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The Humble Boonie Hat

I’m a big fan of fancy hats. I discovered the joy of a well-made and stylish hat a couple years ago with the Duluth Oil Cloth Packer Hat. After that hat died, I tried others. My current favorites are the Tilley T3 and the (locally made) Filson Tin Cloth Packer. But as great as those hats are, sometimes it’s nice to get back to basics.

If all you want to do is keep the sun off, it’s hard to beat the boonie hat. It’s lightweight, cheap, and compresses down to fit into a pocket.

Boonie Hat: Top

Boonie Hat: Bottom

Being cotton, I find these hats to be useless in the rain, but I do tend to have a hooded hard shell with me for that purpose.

This particular boonie hat happens to be MultiCam. I bought it back when MultiCam was new and I could fool myself into thinking that it was low-profile. “Hey, nobody actually issues MultiCam, so it’s not like this hat looks very military-like. If anything it makes me look like a harmless airsofter.” Something along those lines. Now that everybody and their grandma is issuing MultiCam, it’s maybe a little more military looking. I sewed a Rebel Alliance patch on the top to make me feel better about it (and because rebelling against empires is always the cool thing to do).

Boonie Hat: Pocket

The other modification I made to this hat was to sew a little velcro on the pocket. After getting my Tilley hat, I became somewhat addicted to having a pocket in the top of my hat. Most boonie hats have them, but they’re just a slit, with no sort of closure. I don’t trust them to hold small items. Having added the velcro, I can feel sure that whatever I put in there won’t fall out.

Boonie Hat: Stash

What I keep in all my hats that have pockets in them is the same: in one ziploc bag, an emergency $20 bill (using this is to be avoided as much as possible). In another ziploc bag, I keep four AquaMira water purifying tabs and a repair kit.

This particular hat weighs 122 grams (4.3 oz) with added patch and velcro. Including the contents of the pocket, the total weight is 134 grams (4.7 oz). A nylon hat like a Tilley LT5B could save me an ounce, but for the money it’s hard to beat the boonie.

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Duluth Trading Co. Oil Cloth Packer Hat

A good hat keeps the sun out of your face, the rain off your head, and guarantees the wearer always be presented with a sort of respectability and cunning. With a hat on your head, the world seems a more acceptable place.

You see, a man should always wear a hat. I’ve noticed, of course, that you people up here never wear one. But you should, so that you can tip it whenever the occasion demands. - Thomas Mann, The Magic Mountain

In years past I was a boonie hat man. Mine would be with me where-ever I went. But I was quick to discover that it did no good in the rain. The cotton would simply suck up the water and chill my head. In the rain, I’d be better off hat-less. For a year thereafter I experimented with synthetic offerings from the likes of Outdoor Research and REI. They have hats for sun and hats for rain, but none that suited me well enough.

Then, a year and a half ago, I tried out Duluth Trading Co.’s Oil Cloth Packer Hat. It has rarely left my head since.

Oil Cloth Packer Hat

It is crushable, packable, breathable, water-resistant, and stylish.

The paracord chin strap is my own addition. It’s needed whenever there’s any wind, and provides a useful attachment point for hooking to my pack. When not in use, it’s stowed as shown in the pictures.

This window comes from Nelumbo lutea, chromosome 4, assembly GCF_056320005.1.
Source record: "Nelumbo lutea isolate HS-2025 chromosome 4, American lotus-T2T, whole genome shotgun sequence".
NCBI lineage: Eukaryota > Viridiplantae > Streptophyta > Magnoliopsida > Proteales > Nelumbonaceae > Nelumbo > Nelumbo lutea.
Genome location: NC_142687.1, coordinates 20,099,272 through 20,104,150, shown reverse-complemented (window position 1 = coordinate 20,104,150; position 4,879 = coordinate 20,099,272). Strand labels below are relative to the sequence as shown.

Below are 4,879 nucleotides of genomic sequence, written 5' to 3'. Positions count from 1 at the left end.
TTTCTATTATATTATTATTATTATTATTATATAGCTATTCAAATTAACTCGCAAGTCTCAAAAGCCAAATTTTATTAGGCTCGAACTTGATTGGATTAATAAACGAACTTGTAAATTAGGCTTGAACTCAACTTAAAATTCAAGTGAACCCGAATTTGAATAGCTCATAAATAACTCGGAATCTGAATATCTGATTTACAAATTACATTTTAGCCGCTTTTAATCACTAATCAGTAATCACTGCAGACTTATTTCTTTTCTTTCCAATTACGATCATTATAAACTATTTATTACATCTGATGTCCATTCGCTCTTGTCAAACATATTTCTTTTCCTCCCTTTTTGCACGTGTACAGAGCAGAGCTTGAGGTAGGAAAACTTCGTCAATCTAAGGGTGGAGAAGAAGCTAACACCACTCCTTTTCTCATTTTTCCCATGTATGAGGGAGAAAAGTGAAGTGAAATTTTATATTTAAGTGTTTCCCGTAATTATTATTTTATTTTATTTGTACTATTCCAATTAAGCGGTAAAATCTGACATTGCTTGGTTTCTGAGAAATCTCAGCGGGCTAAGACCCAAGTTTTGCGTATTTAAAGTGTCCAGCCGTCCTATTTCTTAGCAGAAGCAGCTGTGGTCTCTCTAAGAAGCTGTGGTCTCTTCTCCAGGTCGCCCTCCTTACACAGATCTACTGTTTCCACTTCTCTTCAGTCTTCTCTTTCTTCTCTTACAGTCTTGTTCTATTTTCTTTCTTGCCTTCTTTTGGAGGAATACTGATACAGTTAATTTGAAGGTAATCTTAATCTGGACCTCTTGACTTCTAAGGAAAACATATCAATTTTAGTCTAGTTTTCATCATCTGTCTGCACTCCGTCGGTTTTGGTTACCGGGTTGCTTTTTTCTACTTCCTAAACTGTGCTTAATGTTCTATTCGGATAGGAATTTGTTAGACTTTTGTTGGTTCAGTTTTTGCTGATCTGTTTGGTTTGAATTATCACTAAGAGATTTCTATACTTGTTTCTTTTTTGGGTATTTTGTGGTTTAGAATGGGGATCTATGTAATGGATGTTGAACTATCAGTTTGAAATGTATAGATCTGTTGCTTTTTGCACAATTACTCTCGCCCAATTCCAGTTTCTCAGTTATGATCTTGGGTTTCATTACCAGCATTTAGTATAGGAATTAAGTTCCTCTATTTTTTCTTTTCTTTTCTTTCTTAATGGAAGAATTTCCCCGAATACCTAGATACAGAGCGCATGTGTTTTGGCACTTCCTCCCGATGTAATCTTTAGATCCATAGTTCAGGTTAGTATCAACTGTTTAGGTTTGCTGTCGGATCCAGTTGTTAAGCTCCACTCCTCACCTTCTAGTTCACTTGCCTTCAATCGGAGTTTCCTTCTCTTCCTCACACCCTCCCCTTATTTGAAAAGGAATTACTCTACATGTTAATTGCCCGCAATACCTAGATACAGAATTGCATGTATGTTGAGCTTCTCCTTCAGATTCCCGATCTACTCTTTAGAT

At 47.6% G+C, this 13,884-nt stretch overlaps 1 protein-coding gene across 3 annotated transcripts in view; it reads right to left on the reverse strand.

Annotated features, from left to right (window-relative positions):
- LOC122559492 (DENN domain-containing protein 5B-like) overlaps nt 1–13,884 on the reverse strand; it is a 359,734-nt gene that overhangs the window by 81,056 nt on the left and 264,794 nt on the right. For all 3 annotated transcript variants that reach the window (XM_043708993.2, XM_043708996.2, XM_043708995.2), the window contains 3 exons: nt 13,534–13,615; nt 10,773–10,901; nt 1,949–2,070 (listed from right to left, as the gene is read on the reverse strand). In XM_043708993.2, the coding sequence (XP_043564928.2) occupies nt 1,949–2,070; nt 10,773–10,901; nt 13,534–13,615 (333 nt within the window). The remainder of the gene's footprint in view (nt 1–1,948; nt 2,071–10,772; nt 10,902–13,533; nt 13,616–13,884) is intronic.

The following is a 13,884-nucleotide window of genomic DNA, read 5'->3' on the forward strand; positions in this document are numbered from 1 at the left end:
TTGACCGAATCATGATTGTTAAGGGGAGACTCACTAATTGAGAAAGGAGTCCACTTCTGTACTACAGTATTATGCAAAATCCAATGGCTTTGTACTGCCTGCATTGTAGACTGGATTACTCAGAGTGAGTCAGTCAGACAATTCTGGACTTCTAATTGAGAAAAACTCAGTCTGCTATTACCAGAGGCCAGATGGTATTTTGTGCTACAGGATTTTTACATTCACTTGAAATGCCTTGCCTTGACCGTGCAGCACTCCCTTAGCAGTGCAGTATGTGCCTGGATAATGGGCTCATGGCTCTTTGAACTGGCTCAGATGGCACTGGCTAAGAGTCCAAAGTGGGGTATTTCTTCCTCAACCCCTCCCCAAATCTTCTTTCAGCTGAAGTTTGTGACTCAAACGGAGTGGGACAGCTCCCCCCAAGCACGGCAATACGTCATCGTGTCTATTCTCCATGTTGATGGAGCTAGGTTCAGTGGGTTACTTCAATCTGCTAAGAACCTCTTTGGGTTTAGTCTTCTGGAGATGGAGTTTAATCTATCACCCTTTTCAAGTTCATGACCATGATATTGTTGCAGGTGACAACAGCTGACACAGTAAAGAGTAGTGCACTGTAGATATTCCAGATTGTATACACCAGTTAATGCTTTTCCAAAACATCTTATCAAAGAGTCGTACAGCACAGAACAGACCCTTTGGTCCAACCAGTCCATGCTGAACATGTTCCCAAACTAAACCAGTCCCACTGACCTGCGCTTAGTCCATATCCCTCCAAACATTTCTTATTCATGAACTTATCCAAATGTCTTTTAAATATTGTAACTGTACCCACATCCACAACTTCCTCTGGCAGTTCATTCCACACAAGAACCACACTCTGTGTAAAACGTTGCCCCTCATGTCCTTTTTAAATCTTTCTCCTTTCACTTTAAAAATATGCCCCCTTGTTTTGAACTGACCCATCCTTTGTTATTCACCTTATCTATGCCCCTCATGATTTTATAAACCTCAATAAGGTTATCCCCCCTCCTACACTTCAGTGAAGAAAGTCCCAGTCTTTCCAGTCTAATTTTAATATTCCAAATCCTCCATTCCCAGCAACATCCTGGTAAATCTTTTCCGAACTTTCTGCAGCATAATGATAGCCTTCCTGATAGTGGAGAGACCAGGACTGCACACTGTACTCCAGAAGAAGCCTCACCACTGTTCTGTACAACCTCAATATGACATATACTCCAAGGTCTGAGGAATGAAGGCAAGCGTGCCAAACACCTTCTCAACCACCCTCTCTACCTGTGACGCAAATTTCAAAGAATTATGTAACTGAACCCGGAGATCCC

The original color is a deal darker than represented in my pictures, for it’s seen much sun and has been washed a few times throughout the years. Usually I wash it by hand with a bit of Bronner’s Magic Soap in the sink, then let it hang dry in the sun. At the end of last summer, the leather band surrounding the hat was entirely covered in salt crystallized from my sweat, so I tossed it into the washing machine with the rest of my load. It survived, faded but not damaged. Throughout all this wear and washing, the oil finish has thinned and is gone in some places, so the water resiliency is lessened.

I will probably have to replace it before the year is out. Though I have no complaints for Duluth, I think I’ll try a Filson packer hat next. They’re a local brand and have a reputation for quality. Tilley Endurables‘s reputation is unsurpassed by other hatters for quality and durability, but they’re a bit pricey and none of their models have the classic style of the packer hat.

One word of warning for any considering the style: random people tell me at least every other week that I look like Indiana Jones (or, if they’re more intoxicated, “hey, you look that guy with the whip!”) — this despite the fact that Indiana Jones’ hat is clearly a fedora, and my hat clearly is not. With the new film coming out, I imagine these occurrences will only increase.

Tramps like to lie down on their sides a lot. They like to be in the shade and the only way to lie in the shade is on your side. You’re a lucky tramp if you have a hat, that’s good shade, but if you don’t have a hat you’re gonna have a sunburn and not just your face and your arms but your eyeballs, your eyeballs will get beet-red because lots of times there just ain’t anywhere to go to get out of the sun. A tramp ain’t gonna have a cigarette or a drink when he wants one and he don’t think about getting old, he just thinks about getting by, and if a drink of bourbon replaces a drink of water and he’s in the desert, well then he needed that bourbon more than the water, but he’ll take the water with him, case the bourbon dries up. So do yourself a favor and get a good hat. - Eddy Joe Cotton, Hobo

Oil Cloth Packer Hat

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